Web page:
Can we make a unit that is higher resolution? Sure, that is no problem if the camera sensor does not increase in size which, of course, is the big trick. Our unit has a continuous feed transport so the frame is in continuous motion. This means we need a bright light and a fast shutter speed to freeze the film as it goes by for a sharp picture. If we move from 2k up to, say 4k and the sensor size increases, then the extension tube length must increase to accommodate the larger sensor. This, in turn, means more loss of light due to a high bellows factor so then the light source has to be even brighter. And the longer tube also means less depth of field to focus all the across the film. This means using a higher f-stop which, in turn, means an even greater loss of light, etc. So going from 2k to 4k isn’t just about changing out the cameras. There are many things to consider because it is a domino effect; change one thing and everything associated downstream from that decision changes, as well.
As far as using a 2K sensor for 35mm, this really is not an issue and for some reasons that may not be obvious. Beyond the needs of a typical archive as discussed above, it becomes a matter of math. I’d venture that, on 99% of all film being archived on our units, the target image is 4:3 and not 16:9. Also, our 2K sensor is 4:3 and not 16:9.
Why does this matter?
Well, as a thought experiment, if you had something like a 3K camera with a 16:9 sensor, that would be roughly 3000 x 1688. If you used that to capture 4:3 material (without sacrificing anything in the film frame), the center 4:3 area of the 3K 16:9 sensor would measure out to be 2251 x 1688. That is almost the same as the 2048 x 1536 sensor we use in our 2K scanner now. The mythical 3K frame would add only 76 lines on the left and right and about 100 lines top and bottom which, IMHO, would not make any appreciable difference in terms of resolution gain. So, in reality, if you are using the entire 4:3 sensor of our scanner, you are effectively capturing closer to 3K and not 2K because, for 4:3 material, frame height is the key, not frame width. Obviously, if you were scanning something akin to a 16:9 original, like Super 16, then you would need the extra width. But, for 4:3 material typical of old 35mm film, adding extra width does you no good since it would simply be covered by black bars. At any rate, scanning 35mm in 3k for archive purposes seems like overkill to most people working in the business when the screener files will likely be in SD or HD only. And anyone that has a new commercial 35mm project will most likely have the budget to take their stuff to a big transfer house with a LaserGraphics or some other high end unit so, again, going up beyond 2k presently serves no real purpose for my two markets and would simply make the unit more expensive for the majority of customers that don’t need it.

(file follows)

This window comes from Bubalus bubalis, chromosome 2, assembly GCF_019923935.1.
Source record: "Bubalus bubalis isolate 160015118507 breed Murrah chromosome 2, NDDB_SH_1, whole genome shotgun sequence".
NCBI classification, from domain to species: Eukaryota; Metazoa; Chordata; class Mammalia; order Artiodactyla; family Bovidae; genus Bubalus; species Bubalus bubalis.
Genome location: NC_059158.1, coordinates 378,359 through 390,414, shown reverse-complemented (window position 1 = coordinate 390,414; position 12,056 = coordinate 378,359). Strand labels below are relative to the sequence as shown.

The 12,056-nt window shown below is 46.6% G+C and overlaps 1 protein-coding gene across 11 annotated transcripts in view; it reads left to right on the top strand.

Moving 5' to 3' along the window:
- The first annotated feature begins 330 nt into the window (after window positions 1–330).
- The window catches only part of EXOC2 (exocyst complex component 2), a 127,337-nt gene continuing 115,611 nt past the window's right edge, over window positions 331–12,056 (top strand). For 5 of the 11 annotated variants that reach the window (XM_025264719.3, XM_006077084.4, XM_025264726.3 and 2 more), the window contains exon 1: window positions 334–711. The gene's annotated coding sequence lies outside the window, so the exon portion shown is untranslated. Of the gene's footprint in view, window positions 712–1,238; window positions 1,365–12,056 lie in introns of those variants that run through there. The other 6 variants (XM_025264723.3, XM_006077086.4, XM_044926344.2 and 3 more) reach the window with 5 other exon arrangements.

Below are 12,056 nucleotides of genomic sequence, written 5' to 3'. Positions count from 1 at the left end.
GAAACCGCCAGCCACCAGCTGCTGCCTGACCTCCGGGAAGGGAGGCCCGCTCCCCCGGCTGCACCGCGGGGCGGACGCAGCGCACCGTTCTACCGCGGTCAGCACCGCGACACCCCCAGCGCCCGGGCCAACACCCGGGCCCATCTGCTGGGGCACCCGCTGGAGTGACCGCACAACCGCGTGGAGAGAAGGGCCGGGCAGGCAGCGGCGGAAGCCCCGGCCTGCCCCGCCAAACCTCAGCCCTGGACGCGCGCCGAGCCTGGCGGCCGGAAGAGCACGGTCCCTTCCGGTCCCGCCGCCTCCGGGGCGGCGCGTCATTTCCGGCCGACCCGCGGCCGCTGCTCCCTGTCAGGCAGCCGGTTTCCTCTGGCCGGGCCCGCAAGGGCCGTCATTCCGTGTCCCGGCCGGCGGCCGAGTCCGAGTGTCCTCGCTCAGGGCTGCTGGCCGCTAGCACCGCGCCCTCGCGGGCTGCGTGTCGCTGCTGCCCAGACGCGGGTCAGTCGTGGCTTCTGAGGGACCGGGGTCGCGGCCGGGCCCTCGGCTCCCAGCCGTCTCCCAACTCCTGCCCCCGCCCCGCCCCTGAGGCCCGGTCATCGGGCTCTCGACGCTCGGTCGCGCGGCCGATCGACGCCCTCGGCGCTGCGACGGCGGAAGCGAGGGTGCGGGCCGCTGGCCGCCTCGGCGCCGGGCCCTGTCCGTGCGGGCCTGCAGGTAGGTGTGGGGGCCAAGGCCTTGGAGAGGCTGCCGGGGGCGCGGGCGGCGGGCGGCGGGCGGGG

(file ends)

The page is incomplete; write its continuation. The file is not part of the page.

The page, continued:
Hope this explains a few things.
owner, MovieStuff, LLC